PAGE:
Aged care peaks call on Government to fund $1.5 billion rescue package over next six months – or risk sector collapse

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A group of seven major organisations has appealed to the Government to provide an extra $1.495 billion injection or face more providers going to the wall by June – just six weeks away.

The groups – Aged & Community Services Australia, the Aged Care Guild, Anglicare Australia, Baptistcare Australia, Catholic Health Australia, Leading Age Services Australia and UnitingCare Australia – say this will work out as:

  • $250 million-plus for home care (182 days at $10 per day for up to 150,000 people)
  • $546 million for residential care (182 days at $15 per day for 200,000 people)
  • $500 million pool of funds for information technology measures and training to reduce social isolation and loneliness
  • Plus, the workforce fund, which will depend on the number of workers who need to isolate.

LASA cited the latest StewartBrown figures, which put the number of aged care homes operating at a loss at 56% – rising to 70% in regional and remote areas – to demonstrate the need for the funding boost.

LASA’s Manager of Policy and Advocacy, Tim Hicks tells us: “Most of the support announced so far has been focused on responding to an outbreak. Some funding has been made available for staff retention, but too little has been done to cover the broader costs of stronger infection controls and services to address increased social isolation.”

“Many services are also facing reduced revenue as people turn down community care and choose not to enter residential care.”

“Providers are asking for a fair investment from the Government to help them continue to deliver outstanding services to the older people in their care. It is a small price to pay compared to broader sacrifices that we have already made as a community.”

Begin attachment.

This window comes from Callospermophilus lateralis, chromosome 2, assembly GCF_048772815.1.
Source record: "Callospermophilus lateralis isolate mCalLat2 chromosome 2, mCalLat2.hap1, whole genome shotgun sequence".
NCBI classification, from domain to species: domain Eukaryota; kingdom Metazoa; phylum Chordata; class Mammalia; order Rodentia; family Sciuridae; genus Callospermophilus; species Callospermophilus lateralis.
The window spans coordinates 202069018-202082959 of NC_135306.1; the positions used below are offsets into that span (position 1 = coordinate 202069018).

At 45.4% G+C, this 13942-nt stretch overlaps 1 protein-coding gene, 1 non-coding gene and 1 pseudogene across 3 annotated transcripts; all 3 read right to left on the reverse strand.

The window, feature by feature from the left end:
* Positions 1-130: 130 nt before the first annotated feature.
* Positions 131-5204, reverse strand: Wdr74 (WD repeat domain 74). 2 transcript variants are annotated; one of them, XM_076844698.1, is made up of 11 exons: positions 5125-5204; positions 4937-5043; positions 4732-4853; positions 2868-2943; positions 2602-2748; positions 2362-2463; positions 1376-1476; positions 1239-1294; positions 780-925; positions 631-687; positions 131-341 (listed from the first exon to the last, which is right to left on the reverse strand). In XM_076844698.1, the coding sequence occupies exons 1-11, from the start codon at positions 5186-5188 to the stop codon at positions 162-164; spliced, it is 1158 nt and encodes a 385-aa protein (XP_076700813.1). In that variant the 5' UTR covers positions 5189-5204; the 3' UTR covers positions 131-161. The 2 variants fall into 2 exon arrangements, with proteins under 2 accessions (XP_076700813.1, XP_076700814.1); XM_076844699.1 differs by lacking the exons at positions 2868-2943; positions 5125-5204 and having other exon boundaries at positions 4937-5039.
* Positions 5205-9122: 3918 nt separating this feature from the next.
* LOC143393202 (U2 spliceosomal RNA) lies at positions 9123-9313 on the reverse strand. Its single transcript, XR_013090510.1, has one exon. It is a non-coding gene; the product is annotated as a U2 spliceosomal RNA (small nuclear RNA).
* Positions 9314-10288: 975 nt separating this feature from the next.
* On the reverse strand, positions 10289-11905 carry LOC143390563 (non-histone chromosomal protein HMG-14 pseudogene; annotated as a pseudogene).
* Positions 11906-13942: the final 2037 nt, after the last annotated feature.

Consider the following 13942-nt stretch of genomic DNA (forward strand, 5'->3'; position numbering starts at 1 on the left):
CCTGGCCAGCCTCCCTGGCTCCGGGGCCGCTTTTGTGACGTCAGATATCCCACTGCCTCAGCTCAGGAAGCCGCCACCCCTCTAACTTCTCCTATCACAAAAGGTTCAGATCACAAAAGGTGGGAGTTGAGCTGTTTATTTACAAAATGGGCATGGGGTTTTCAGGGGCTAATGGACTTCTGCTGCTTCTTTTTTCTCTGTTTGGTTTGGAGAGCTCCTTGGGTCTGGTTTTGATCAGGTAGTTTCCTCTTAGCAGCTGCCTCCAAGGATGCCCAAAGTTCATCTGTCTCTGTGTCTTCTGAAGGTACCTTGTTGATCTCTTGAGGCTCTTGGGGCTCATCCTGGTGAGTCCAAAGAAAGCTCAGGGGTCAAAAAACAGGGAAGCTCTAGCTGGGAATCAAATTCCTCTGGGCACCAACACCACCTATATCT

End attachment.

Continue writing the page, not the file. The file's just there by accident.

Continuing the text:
LASA says it is also working with the other peaks on an additional COVID-19 response package which will be presented to the Government – but so far, despite detailed requests to the Government, there has been no direct response to the rescue package.

“A long-term funding resolution is required,” Tim concedes.

This is the question: should the peaks be asking for more than just money?

The StewartBrown figures make it clear that the sector can’t keep operating at a loss – and structural change is required.

During the Royal Commission’s hearings, the Commissioners have consistently delivered the same message: fundamental reform is required but give us a plan.

There is no doubt that this $1.5 billion boost is sorely needed – homes still need to operate and staff must be paid.

However, what is also required is a plan to ensure the long-term sustainability of the sector.

If the sector wants to be viable in 12 months’ time, what needs to happen in the next three, six and nine months to make that happen?

Should the peaks also be coming forward to Government to say they are prepared to throw out the current system – and consolidate the number of operators in Australia – so that providers can go to the market and charge a fair price for their services?

This would require almost all of the major aged care organisations to rearrange their business models – a painful exercise, but one that would benefit the sector – and Australia – in the long-term.

Who will be prepared to stand up and say it to the Government?


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